PCR asks its Retail Advisory Panel what they think about the latest issue facing the technology retail sector

Does the relaunch of Jessops signify hope for High Street retail?

Peter Jones has resurrected Jessops, Hilco has come to HMV’s rescue and even Blockbuster has found a buyer. Is the retail mood changing or is it an illusion?

In our own business we are seeing an upturn in retail with both sales and margins increasing against last year. I think that whilst people are price sensitive and do a lot of shopping online, you can’t get better advice than speaking to an independent and many customers still want to touch and feel products before buying. Add in good levels of service and you’re on to a winner.

I think it’s significant that the revamped Jessops stores will include features such as play tables for customers who want to touch the cameras, a ‘photography academy’ and a click and collect service for online buyers. We’ve got very similar things planned for this year.

If retailers concentrate on service, advice and making a real difference to the experience then price becomes less of a factor.

On a side note, our High Streets are littered with empty shops, and ‘pound’ shops and I think that landlords need to look at this and start to attract new business ventures and try to support existing businesses with rent incentives. The practice of keeping property empty whilst waiting a full recovery is in fact damaging that recovery in my opinion.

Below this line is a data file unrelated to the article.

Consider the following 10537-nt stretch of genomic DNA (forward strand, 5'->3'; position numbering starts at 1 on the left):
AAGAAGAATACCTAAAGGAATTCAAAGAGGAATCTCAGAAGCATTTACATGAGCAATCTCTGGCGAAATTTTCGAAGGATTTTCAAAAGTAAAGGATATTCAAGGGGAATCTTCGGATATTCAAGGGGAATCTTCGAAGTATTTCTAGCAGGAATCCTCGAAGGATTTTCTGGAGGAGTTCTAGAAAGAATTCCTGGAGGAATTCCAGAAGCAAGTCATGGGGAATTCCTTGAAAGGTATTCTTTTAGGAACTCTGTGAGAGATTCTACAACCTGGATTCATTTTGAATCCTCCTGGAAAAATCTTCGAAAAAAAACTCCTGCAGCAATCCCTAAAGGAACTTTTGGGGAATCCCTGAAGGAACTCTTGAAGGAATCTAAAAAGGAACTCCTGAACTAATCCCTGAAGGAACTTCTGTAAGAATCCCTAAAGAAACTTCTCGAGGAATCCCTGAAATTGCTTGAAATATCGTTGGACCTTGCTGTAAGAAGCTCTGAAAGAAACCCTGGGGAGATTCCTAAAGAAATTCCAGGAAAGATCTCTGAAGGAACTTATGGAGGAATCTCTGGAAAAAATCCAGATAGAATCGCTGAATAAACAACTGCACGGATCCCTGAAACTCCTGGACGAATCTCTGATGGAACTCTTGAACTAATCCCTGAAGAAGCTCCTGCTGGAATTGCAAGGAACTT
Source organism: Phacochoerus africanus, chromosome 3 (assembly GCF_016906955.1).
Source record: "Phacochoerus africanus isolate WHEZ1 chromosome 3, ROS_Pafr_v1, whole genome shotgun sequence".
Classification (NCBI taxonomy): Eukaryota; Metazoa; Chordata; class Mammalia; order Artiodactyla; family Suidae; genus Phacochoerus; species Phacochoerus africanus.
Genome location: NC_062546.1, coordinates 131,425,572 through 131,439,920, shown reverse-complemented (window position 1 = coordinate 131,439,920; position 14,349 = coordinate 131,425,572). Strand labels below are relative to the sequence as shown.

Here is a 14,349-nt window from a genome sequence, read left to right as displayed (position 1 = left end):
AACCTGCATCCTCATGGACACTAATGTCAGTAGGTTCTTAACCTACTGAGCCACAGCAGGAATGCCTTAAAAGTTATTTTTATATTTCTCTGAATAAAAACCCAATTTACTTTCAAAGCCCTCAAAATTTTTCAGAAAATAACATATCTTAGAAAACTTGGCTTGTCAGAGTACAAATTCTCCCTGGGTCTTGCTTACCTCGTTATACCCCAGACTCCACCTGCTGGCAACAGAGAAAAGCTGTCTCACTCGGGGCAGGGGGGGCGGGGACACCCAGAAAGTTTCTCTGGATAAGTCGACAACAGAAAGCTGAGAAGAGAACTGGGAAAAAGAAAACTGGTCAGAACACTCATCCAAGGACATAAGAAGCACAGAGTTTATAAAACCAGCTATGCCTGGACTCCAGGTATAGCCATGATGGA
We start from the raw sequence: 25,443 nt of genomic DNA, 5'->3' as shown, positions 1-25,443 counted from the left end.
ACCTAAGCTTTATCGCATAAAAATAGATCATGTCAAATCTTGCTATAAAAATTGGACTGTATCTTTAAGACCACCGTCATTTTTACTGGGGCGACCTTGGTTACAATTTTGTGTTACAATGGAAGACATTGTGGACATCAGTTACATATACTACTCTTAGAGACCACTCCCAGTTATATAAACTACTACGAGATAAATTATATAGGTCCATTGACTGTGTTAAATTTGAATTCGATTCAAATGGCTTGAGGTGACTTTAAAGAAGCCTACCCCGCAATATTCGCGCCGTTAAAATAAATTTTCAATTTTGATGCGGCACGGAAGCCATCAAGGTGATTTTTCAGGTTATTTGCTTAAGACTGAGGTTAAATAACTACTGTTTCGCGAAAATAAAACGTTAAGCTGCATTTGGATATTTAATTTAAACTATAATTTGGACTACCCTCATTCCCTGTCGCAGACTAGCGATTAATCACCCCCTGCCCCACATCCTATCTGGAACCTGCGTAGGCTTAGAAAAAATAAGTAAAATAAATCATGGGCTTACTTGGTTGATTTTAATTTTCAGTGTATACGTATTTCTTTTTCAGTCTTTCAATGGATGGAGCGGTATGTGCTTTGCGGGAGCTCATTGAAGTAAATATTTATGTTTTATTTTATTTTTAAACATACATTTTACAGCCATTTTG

The re-launch of Jessops is a much-needed force in halting the destruction of our High Streets over these last few years.

Large retailers such as Jessops have lacked structure, and the ability to be able to quickly diversify and change direction towards engaging the consumer head on.

Retailers can no longer sit back and wait for footfall to come through their doors.

The consumer needs an attraction coupled with a varied and dynamic shopping experience backed up with the biggest weapon in a retailer’s arsenal – solid customer service.

I can only hope lessons have been learned from Jessops’ closure back in January and that it is a prominent force on all of our High Streets for years to come.

That said it won’t be able to survive on cameras alone as 13MP cameras are fast becoming standard in mobile phones.

I think it’s a little premature to conclude the effects of the ‘rescuing’ of these High Street names, but one thing is for sure – somebody has got a good deal!

I’m sure loss-making stores have been dispensed with and expensive leases renegotiated. I hope creditors haven’t been too affected (but I doubt that). It seems many of these retail companies that go into administration or liquidation seem to owe HMRC tens of millions of pounds, which again is written off. This affects the general public, but is often forgotten.

Therefore, in reality, the only ‘winners’ are the investors in these businesses who have managed to strip away the good elements and who, in turn, will maximise their return. Does that signify hope for the High Street? Possibly, as focus now returns to creating profitable and sustainable businesses – which remain on the High Street for years to come.